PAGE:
Waking up and feeling sleepier— even after eight hours of shuteye? Does it sound familiar to you?
There is some evidence that use of digital devices which emit visible blue light in the evening, may affect the circadian cycle (sleep/wake cycle), and lead to delayed sleep.
When artificial light is added to a human’s day, the body’s natural rhythms become confused. The retina can now receive light no matter what time of day it is, so the body doesn’t know when to get ready for sleep.
This may be because visible blue light is linked to suppression of the hormone melatonin which makes us feel sleepy. Reducing melatonin makes it harder to fall and stay asleep.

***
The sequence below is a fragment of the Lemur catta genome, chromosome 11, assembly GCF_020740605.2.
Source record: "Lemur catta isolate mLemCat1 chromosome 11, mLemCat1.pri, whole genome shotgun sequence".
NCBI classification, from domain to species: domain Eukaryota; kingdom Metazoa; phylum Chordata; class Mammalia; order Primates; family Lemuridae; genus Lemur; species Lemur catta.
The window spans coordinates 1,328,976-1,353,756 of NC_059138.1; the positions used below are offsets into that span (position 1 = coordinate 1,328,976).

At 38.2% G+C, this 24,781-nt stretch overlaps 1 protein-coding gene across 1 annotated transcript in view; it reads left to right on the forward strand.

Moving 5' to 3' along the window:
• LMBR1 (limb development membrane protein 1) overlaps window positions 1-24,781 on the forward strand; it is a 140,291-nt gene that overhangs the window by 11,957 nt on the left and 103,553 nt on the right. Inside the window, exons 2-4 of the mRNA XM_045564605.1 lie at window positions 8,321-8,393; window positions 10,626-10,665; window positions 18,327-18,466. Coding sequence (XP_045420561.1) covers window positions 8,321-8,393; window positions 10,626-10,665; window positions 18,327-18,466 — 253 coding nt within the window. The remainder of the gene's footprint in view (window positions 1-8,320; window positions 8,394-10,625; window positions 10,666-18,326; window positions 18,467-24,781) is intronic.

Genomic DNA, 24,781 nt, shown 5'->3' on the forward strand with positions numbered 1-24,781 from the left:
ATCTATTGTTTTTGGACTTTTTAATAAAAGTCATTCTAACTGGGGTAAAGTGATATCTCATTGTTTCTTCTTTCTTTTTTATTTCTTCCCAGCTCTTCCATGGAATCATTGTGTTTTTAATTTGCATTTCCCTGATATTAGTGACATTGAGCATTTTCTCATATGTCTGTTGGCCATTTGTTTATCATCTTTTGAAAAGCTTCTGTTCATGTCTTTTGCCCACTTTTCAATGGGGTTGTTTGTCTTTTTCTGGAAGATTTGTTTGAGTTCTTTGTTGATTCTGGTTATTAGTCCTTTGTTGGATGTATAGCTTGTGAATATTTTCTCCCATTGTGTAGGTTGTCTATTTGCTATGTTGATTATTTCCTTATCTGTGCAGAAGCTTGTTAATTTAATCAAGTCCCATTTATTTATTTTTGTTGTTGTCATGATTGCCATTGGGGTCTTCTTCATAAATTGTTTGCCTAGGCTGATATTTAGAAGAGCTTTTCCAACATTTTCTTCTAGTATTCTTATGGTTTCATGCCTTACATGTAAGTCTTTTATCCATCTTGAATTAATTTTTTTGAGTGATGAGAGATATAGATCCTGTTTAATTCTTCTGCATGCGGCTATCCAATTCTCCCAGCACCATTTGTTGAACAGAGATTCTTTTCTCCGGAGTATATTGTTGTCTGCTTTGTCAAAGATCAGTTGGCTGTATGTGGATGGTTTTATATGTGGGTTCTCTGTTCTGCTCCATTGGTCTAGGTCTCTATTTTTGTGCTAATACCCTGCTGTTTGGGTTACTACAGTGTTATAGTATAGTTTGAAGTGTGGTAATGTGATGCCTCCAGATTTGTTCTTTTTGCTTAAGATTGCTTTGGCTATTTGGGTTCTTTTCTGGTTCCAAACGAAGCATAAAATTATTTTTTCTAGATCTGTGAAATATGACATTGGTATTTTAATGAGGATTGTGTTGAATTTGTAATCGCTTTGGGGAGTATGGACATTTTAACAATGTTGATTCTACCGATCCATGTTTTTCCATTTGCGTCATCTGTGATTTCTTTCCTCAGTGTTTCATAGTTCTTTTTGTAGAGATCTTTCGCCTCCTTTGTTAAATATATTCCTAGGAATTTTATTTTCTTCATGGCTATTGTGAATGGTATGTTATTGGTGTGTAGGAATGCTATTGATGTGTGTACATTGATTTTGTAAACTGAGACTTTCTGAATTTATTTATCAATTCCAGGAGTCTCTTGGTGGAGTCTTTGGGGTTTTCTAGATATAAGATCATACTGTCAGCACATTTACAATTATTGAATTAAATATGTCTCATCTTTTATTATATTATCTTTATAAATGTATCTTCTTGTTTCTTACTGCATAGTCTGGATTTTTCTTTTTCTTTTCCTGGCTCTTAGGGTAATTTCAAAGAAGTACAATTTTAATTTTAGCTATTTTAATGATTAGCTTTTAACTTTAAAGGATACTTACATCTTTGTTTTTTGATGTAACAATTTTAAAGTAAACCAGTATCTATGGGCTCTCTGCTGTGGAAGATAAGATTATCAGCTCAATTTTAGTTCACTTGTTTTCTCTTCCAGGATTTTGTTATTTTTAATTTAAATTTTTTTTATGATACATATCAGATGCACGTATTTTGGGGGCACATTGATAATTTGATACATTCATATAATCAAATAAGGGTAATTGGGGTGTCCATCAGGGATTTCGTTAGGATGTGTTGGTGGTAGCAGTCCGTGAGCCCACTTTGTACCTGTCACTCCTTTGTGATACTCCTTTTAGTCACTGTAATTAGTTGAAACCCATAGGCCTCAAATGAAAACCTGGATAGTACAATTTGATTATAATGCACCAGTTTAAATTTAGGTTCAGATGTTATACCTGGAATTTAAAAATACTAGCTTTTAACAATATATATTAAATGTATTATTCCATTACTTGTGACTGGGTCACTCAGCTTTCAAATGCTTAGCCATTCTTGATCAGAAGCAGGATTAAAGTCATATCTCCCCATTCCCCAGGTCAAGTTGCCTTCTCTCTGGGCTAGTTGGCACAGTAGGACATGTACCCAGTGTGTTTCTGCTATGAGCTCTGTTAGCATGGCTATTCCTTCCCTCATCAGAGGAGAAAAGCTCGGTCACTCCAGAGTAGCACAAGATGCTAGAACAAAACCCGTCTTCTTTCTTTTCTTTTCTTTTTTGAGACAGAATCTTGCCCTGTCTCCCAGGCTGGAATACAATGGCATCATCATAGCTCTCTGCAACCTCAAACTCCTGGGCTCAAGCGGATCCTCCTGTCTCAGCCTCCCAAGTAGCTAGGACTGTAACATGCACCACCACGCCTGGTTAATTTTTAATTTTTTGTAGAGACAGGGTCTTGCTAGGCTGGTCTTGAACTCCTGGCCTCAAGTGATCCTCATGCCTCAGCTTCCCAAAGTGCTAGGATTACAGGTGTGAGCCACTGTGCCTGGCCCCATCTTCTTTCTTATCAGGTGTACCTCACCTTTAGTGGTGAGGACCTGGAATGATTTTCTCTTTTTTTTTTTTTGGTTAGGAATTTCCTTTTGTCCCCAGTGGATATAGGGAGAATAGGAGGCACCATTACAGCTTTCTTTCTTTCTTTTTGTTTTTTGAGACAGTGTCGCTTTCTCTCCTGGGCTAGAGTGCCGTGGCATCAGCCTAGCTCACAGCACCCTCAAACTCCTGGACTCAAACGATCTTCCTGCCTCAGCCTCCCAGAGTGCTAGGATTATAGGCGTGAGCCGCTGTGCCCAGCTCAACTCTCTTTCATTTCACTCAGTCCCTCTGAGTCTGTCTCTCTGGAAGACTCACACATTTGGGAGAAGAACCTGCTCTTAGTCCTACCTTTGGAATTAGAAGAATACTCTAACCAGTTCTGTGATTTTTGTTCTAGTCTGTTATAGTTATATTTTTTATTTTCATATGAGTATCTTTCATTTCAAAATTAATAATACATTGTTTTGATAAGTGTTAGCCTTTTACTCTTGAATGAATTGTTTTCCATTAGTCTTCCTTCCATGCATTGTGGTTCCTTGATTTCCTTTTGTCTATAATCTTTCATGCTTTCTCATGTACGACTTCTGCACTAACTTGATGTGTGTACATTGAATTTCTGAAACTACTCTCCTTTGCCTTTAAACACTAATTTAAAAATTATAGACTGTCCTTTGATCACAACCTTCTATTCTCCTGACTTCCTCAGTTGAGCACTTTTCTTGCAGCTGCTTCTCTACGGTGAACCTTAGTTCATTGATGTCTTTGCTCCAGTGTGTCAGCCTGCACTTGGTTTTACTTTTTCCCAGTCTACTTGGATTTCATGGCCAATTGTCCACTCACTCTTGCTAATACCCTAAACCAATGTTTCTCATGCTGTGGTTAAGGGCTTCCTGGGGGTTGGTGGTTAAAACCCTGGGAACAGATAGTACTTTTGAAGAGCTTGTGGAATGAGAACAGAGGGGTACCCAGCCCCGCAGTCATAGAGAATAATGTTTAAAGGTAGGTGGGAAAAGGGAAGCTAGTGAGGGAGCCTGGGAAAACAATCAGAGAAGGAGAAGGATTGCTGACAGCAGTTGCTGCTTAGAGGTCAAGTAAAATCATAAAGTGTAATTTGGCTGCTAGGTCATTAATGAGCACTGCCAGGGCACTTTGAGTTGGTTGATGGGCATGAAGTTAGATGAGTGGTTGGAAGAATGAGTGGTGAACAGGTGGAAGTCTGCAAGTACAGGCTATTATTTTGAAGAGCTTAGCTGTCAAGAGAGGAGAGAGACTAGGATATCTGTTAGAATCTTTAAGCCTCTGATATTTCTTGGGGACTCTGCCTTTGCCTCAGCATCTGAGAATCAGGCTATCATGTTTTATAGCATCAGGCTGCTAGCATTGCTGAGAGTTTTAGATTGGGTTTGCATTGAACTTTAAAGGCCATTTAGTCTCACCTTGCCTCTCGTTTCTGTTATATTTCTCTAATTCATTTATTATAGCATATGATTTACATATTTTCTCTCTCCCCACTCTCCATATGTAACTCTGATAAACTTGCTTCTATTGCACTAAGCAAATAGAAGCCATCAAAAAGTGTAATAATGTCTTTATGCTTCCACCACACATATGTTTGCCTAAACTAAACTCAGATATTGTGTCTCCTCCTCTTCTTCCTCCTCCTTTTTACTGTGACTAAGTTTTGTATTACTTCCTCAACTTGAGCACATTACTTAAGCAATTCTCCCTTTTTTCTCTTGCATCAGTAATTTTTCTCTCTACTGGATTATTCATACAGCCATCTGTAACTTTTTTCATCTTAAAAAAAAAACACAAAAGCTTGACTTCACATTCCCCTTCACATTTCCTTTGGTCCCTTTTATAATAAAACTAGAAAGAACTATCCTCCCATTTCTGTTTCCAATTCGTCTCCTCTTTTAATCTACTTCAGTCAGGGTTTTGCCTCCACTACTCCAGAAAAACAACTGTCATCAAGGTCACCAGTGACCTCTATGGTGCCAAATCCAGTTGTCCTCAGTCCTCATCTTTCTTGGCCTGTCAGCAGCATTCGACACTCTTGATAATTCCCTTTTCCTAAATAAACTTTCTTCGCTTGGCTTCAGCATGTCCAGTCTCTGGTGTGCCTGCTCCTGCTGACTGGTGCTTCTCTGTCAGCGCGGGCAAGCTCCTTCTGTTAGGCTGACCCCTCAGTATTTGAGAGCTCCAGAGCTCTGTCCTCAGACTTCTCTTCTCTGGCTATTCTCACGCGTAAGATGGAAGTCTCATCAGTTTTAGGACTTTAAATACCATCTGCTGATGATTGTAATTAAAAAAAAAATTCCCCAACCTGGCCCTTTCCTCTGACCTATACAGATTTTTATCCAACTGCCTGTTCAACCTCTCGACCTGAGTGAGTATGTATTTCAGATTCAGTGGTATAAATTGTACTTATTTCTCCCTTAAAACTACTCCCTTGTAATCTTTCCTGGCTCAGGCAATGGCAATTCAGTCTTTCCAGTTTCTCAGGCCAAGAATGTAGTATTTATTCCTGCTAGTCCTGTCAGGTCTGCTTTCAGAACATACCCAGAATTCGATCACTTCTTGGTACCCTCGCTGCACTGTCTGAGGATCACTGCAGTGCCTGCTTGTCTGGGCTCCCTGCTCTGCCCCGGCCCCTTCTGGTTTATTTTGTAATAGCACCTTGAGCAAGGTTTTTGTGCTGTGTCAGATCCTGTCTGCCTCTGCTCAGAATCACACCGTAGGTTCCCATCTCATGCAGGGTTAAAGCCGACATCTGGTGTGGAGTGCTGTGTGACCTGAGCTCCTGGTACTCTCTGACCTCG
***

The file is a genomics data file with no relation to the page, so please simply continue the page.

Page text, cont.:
Using screens close to bedtime may contribute to poorer sleep, which can make a person less effective during the day.
What to do?
- Make sure technology isn’t harming your slumber, give yourself at least 30 minutes of gadget-free transition time before hitting the hay. Even better: Make your bedroom a technology-free zone—keep your electronics outside the room.
- If you absolutely, positively must be on your tablet, phone, or computer before bed for whatever reason, there may be a way to make it safer. Try a filter that blocks blue light during night time hours.
- Have a sight test regularly!